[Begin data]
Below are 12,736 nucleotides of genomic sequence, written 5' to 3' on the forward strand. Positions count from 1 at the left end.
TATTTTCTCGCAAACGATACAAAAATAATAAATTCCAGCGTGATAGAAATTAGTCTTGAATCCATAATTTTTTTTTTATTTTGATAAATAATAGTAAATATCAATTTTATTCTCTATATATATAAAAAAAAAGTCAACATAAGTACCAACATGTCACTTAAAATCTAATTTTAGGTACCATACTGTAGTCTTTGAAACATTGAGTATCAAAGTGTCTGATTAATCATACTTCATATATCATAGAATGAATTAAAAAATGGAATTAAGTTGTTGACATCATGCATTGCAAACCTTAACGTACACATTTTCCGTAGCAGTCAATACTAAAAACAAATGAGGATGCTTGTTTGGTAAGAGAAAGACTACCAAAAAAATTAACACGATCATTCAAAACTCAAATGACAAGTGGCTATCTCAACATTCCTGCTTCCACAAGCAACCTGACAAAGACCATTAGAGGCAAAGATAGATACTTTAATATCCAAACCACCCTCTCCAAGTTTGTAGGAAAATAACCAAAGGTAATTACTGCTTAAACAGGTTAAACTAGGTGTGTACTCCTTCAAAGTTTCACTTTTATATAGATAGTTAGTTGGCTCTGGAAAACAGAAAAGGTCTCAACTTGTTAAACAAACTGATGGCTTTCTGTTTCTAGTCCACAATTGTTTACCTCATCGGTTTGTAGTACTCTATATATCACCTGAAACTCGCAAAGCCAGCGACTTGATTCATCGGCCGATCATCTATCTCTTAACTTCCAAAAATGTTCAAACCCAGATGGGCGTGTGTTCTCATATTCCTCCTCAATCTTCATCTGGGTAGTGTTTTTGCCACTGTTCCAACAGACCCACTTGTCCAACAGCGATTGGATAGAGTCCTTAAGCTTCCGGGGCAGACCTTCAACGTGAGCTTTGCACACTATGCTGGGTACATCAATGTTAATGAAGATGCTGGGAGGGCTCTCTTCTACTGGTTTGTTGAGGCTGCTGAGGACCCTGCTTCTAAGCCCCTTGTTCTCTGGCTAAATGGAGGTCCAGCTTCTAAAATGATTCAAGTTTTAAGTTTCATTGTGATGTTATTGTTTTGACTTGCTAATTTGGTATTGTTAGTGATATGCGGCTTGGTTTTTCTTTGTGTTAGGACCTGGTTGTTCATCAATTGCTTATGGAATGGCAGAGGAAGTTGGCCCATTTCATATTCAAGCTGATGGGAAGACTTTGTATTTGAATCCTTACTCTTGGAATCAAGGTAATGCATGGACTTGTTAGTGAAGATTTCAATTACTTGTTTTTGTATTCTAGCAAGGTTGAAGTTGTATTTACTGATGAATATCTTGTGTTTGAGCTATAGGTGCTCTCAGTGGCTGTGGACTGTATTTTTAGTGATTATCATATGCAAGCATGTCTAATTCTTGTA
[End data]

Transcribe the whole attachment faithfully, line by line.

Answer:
Below are 12,736 nucleotides of genomic sequence, written 5' to 3' on the forward strand. Positions count from 1 at the left end.
TATTTTCTCGCAAACGATACAAAAATAATAAATTCCAGCGTGATAGAAATTAGTCTTGAATCCATAATTTTTTTTTTATTTTGATAAATAATAGTAAATATCAATTTTATTCTCTATATATATAAAAAAAAAGTCAACATAAGTACCAACATGTCACTTAAAATCTAATTTTAGGTACCATACTGTAGTCTTTGAAACATTGAGTATCAAAGTGTCTGATTAATCATACTTCATATATCATAGAATGAATTAAAAAATGGAATTAAGTTGTTGACATCATGCATTGCAAACCTTAACGTACACATTTTCCGTAGCAGTCAATACTAAAAACAAATGAGGATGCTTGTTTGGTAAGAGAAAGACTACCAAAAAAATTAACACGATCATTCAAAACTCAAATGACAAGTGGCTATCTCAACATTCCTGCTTCCACAAGCAACCTGACAAAGACCATTAGAGGCAAAGATAGATACTTTAATATCCAAACCACCCTCTCCAAGTTTGTAGGAAAATAACCAAAGGTAATTACTGCTTAAACAGGTTAAACTAGGTGTGTACTCCTTCAAAGTTTCACTTTTATATAGATAGTTAGTTGGCTCTGGAAAACAGAAAAGGTCTCAACTTGTTAAACAAACTGATGGCTTTCTGTTTCTAGTCCACAATTGTTTACCTCATCGGTTTGTAGTACTCTATATATCACCTGAAACTCGCAAAGCCAGCGACTTGATTCATCGGCCGATCATCTATCTCTTAACTTCCAAAAATGTTCAAACCCAGATGGGCGTGTGTTCTCATATTCCTCCTCAATCTTCATCTGGGTAGTGTTTTTGCCACTGTTCCAACAGACCCACTTGTCCAACAGCGATTGGATAGAGTCCTTAAGCTTCCGGGGCAGACCTTCAACGTGAGCTTTGCACACTATGCTGGGTACATCAATGTTAATGAAGATGCTGGGAGGGCTCTCTTCTACTGGTTTGTTGAGGCTGCTGAGGACCCTGCTTCTAAGCCCCTTGTTCTCTGGCTAAATGGAGGTCCAGCTTCTAAAATGATTCAAGTTTTAAGTTTCATTGTGATGTTATTGTTTTGACTTGCTAATTTGGTATTGTTAGTGATATGCGGCTTGGTTTTTCTTTGTGTTAGGACCTGGTTGTTCATCAATTGCTTATGGAATGGCAGAGGAAGTTGGCCCATTTCATATTCAAGCTGATGGGAAGACTTTGTATTTGAATCCTTACTCTTGGAATCAAGGTAATGCATGGACTTGTTAGTGAAGATTTCAATTACTTGTTTTTGTATTCTAGCAAGGTTGAAGTTGTATTTACTGATGAATATCTTGTGTTTGAGCTATAGGTGCTCTCAGTGGCTGTGGACTGTATTTTTAGTGATTATCATATGCAAGCATGTCTAATTCTTGTA